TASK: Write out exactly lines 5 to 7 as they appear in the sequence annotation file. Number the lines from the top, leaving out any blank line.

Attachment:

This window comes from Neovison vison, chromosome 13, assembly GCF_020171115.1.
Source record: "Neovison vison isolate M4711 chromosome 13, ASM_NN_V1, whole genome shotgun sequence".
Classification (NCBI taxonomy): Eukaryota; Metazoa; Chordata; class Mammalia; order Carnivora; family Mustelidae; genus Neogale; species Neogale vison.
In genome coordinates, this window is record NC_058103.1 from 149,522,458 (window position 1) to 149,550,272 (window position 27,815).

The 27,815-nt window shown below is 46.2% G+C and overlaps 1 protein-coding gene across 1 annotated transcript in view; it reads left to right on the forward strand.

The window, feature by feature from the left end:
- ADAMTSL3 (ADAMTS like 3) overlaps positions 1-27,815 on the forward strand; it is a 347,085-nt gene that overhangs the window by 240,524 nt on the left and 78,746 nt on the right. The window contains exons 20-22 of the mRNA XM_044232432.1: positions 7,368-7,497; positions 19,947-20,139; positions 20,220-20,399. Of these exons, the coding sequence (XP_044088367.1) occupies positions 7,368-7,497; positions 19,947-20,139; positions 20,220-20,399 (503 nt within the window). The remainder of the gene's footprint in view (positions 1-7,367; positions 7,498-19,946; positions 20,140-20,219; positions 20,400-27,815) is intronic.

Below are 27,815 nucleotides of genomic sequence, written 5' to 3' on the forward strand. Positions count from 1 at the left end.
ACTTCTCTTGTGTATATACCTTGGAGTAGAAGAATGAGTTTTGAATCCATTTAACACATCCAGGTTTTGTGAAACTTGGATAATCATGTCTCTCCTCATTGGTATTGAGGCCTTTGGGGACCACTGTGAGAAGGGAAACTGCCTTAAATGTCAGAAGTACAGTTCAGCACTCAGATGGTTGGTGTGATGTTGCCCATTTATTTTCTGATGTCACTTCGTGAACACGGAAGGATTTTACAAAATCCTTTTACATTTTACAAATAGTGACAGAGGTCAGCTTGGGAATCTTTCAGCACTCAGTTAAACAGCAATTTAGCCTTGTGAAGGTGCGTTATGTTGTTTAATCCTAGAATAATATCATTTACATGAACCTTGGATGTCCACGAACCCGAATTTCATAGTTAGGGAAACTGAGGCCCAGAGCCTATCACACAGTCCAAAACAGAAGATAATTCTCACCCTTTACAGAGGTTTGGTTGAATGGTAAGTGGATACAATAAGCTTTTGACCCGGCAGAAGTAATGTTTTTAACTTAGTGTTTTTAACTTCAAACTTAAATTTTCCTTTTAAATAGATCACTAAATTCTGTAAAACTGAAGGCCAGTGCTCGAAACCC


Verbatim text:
The 27,815-nt window shown below is 46.2% G+C and overlaps 1 protein-coding gene across 1 annotated transcript in view; it reads left to right on the forward strand.

The window, feature by feature from the left end:
- ADAMTSL3 (ADAMTS like 3) overlaps positions 1-27,815 on the forward strand; it is a 347,085-nt gene that overhangs the window by 240,524 nt on the left and 78,746 nt on the right. The window contains exons 20-22 of the mRNA XM_044232432.1: positions 7,368-7,497; positions 19,947-20,139; positions 20,220-20,399. Of these exons, the coding sequence (XP_044088367.1) occupies positions 7,368-7,497; positions 19,947-20,139; positions 20,220-20,399 (503 nt within the window). The remainder of the gene's footprint in view (positions 1-7,367; positions 7,498-19,946; positions 20,140-20,219; positions 20,400-27,815) is intronic.